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Neil Woodford sells Glaxo holdings

After a period of over fifteen years, Neil Woodford has decided to sell his portfolio holding of GlaxoSmithKline. This comes after his belief that over this period the company was capable of delivering growth and realising shareholder value. Not only has this not materialised but furthermore Neil is now less optimistic about the future of the company.

Its core pharmaceuticals division has changed substantially but is still contributing broadly the same level of revenues as it was in 2004. The consumer healthcare division has delivered modest progress but its growth rate and margins have been well below that of its peers.

One of Neil's major concerns is centred around the future of its one genuinely successful area, the development of its HIV franchise, ViiV and its most important products, Triumeq and Tivicay which have been delivering robust growth over the past few years. He fears that this growth may not now be sustainable. He said:

"There is a growing competitive threat in this market which could undermine Glaxo's franchise. US biotech company Gilead is currently conducting trials in a potential competitor to ViiV's Triumeq. Phase II data released in February suggested that this new treatment could undermine Glaxo's hitherto robust market position and phase III data is due later this year. Over the past three years, ViiV has been responsible for more than half of Glaxo's growth. If the company's one remaining growth engine starts to falter, this could pose a threat to Glaxo's future revenue growth, earnings and cash flows. This new challenge for the company amplifies several other concerns that I have had and have discussed at length with the company on many occasions. The lack of a rich pipeline, for example, and the lack of strategic options which results from an already stretched balance sheet. These issues loom even larger for the company if ViiV's growth slows. Together, these concerns now make me less convinced that Glaxo's dividend is sustainable".

Another worry is the general future direction of the company. Neil has always made clear the importance of protecting investors capital as much as possible and seeks to ensure alignment between the executive board of a company and its shareholders. However, in the case of Glaxo, he has long been concerned that this is not the case. He said:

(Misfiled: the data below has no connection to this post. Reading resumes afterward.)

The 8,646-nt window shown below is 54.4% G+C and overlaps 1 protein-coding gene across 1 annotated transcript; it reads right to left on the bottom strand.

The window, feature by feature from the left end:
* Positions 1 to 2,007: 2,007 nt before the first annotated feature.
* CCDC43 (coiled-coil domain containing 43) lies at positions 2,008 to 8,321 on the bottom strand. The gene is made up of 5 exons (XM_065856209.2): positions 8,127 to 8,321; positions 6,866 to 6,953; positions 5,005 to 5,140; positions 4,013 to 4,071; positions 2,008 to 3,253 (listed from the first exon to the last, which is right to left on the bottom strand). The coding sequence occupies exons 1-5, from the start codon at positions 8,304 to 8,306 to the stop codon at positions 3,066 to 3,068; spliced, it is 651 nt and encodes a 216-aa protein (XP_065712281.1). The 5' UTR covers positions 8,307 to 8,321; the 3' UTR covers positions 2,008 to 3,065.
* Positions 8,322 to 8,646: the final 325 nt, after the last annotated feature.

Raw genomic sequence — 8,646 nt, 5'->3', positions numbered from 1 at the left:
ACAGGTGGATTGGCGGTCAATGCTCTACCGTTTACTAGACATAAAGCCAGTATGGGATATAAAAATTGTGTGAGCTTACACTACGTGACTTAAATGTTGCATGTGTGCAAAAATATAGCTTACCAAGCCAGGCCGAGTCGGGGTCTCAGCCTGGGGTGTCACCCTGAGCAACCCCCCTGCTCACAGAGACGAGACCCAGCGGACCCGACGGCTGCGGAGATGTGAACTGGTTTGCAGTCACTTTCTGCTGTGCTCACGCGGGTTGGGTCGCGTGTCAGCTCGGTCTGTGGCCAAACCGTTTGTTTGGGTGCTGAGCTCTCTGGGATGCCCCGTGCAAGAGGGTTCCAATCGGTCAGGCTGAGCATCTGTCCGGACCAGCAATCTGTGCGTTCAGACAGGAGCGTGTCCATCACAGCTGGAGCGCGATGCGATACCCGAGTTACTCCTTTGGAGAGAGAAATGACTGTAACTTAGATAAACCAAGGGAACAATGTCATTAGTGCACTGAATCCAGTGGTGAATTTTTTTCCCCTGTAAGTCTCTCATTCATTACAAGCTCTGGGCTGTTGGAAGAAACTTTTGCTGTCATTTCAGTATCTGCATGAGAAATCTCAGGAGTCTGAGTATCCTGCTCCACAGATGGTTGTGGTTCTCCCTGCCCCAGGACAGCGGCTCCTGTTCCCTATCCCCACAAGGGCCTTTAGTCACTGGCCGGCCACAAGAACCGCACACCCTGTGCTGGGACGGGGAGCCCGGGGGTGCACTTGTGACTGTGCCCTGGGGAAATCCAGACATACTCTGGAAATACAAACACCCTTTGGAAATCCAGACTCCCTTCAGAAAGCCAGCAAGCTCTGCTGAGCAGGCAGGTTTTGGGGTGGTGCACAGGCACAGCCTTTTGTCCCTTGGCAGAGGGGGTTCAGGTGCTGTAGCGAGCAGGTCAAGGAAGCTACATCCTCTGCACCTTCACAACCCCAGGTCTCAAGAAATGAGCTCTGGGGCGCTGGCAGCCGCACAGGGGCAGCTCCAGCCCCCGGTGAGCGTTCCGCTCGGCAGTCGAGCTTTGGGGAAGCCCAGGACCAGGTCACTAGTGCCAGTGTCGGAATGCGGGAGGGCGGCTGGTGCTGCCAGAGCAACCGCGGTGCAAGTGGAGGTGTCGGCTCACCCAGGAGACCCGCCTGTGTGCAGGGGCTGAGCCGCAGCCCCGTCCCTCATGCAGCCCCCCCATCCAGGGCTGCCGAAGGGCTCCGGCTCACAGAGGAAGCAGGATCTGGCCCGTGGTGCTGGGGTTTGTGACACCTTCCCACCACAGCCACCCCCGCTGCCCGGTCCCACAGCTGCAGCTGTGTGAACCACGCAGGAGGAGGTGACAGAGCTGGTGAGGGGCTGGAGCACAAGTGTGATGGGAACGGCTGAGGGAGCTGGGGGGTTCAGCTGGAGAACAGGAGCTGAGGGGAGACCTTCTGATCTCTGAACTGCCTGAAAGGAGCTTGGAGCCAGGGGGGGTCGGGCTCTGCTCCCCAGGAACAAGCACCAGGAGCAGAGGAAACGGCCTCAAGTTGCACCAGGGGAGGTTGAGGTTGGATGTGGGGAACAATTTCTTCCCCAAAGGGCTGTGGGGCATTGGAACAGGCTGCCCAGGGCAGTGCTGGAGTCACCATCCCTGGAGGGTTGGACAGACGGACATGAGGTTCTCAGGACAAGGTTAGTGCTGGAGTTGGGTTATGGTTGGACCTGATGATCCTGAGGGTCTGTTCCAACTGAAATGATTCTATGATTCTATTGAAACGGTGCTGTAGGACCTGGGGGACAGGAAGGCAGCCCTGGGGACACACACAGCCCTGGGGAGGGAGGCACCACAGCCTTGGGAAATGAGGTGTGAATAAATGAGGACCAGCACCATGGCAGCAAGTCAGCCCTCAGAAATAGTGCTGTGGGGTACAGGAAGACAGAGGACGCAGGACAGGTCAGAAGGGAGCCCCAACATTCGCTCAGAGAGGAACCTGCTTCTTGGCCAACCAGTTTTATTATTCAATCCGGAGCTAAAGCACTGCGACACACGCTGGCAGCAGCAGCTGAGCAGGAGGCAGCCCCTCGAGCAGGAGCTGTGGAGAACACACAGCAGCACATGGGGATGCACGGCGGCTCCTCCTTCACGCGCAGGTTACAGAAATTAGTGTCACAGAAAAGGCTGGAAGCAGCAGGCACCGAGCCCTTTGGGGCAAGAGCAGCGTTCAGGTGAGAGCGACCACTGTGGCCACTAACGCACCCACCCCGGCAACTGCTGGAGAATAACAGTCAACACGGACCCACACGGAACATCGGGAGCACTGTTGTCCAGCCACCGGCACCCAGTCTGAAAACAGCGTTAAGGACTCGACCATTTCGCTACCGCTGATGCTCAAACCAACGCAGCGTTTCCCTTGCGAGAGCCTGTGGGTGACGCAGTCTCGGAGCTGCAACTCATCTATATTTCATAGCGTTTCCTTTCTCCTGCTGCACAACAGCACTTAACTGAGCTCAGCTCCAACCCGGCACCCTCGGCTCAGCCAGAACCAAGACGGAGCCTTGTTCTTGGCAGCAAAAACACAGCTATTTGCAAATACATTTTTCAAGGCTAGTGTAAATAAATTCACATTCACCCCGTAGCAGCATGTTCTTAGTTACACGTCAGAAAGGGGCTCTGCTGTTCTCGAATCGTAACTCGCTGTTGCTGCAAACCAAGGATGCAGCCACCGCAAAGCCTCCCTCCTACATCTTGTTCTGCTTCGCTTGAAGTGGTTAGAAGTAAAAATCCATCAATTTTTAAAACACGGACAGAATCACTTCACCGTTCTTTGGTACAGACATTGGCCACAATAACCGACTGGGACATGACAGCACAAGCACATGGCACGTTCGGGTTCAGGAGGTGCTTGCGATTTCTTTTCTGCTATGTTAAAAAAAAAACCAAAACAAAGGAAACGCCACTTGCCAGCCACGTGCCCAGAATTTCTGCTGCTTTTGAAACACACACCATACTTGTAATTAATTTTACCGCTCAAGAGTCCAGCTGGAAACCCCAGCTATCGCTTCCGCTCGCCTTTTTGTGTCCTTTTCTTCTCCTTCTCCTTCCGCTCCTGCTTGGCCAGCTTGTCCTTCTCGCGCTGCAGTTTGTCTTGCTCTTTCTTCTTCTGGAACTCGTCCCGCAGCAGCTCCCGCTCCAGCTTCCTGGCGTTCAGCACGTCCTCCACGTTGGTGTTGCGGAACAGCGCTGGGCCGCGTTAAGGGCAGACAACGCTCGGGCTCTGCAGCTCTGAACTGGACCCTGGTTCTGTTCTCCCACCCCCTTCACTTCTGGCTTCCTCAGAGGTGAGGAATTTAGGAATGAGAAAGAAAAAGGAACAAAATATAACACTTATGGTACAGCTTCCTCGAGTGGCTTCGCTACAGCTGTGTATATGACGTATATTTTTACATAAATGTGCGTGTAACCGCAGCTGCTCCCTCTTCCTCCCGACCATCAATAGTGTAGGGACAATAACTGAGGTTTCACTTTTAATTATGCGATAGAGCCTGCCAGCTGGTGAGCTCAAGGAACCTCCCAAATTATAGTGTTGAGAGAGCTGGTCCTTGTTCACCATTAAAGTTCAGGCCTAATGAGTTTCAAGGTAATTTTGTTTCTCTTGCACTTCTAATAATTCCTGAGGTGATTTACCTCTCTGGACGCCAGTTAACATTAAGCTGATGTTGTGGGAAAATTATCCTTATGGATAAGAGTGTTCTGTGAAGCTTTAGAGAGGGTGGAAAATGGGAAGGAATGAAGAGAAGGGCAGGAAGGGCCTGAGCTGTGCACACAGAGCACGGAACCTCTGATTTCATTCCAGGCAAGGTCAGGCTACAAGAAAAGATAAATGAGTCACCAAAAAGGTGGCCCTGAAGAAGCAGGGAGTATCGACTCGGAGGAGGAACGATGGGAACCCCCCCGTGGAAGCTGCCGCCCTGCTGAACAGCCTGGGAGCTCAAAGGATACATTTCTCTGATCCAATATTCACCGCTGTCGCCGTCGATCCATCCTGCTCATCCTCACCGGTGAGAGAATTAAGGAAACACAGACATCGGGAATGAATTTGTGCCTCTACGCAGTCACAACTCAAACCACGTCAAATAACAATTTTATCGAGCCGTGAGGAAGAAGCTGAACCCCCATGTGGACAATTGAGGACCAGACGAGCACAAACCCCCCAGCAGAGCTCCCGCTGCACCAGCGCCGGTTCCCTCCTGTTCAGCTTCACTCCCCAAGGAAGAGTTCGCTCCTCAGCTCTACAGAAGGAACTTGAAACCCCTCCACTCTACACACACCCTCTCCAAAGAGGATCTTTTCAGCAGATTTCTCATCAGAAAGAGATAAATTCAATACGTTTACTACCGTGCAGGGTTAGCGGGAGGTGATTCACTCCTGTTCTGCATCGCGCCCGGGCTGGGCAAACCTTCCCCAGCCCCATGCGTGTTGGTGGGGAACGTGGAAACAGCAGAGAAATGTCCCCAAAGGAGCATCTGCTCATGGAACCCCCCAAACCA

"We have long been concerned such a misalignment exists between Glaxo and its shareholders. Throughout his nine years as Chief Executive, we consistently challenged Sir Andrew Witty on a number of issues, as we had his predecessor, Jean-Pierre Garnier. Primarily, these conversations have concerned Glaxo's corporate structure. I have long believed that value could be created for the company's shareholders if it split itself into separate, more specialised business units. The sum of the parts is significantly greater than the whole. Furthermore, a more focused Glaxo would be the driver of better performance - the conglomerate structure has allowed management to disregard the parts of the business that have underperformed. For example, if future success pivoted on the richness of the pharma pipeline, it would have to pay a lot more attention to that pipeline. Instead, the growth delivered by other parts of the business have been seen as a hedge against the underperforming pharma division - management has never had to live or die by the pharmaceutical sword and as a result, that part of the business has not received enough attention.

The company has consistently argued that being diversified is a strength and there are synergies between the business units, particularly between the pharmaceutical division and consumer healthcare. Shareholders have never seen tangible evidence of this. Indeed, the structural underachievement of both the consumer healthcare and the pharmaceuticals unit suggests that these synergies simply do not exist. Splitting the group in to more focused units would allow dedicated management teams to independently realise the full potential of these businesses.

My viewpoint, and that of other like-minded institutional investors, has been heard but ultimately ignored - repeatedly. Andrew Witty has now gone, with Emma Walmsley commencing her tenure as Chief Executive in April. Even before taking her seat she has been keen to portray herself as a 'continuity candidate' and the prospect of a Glaxo breakup now looks more remote than ever".

In an ever changing investment Landscape, Neil believes there is now a 'compelling selection of high-quality stocks where valuations and expectations are far too low'. With strong yield characteristics, his new holdings will fill the gap whilst maintaining the income generating levels of the portfolio, hopefully with a view to improved prospects.

- uploaded - 5 june 2017

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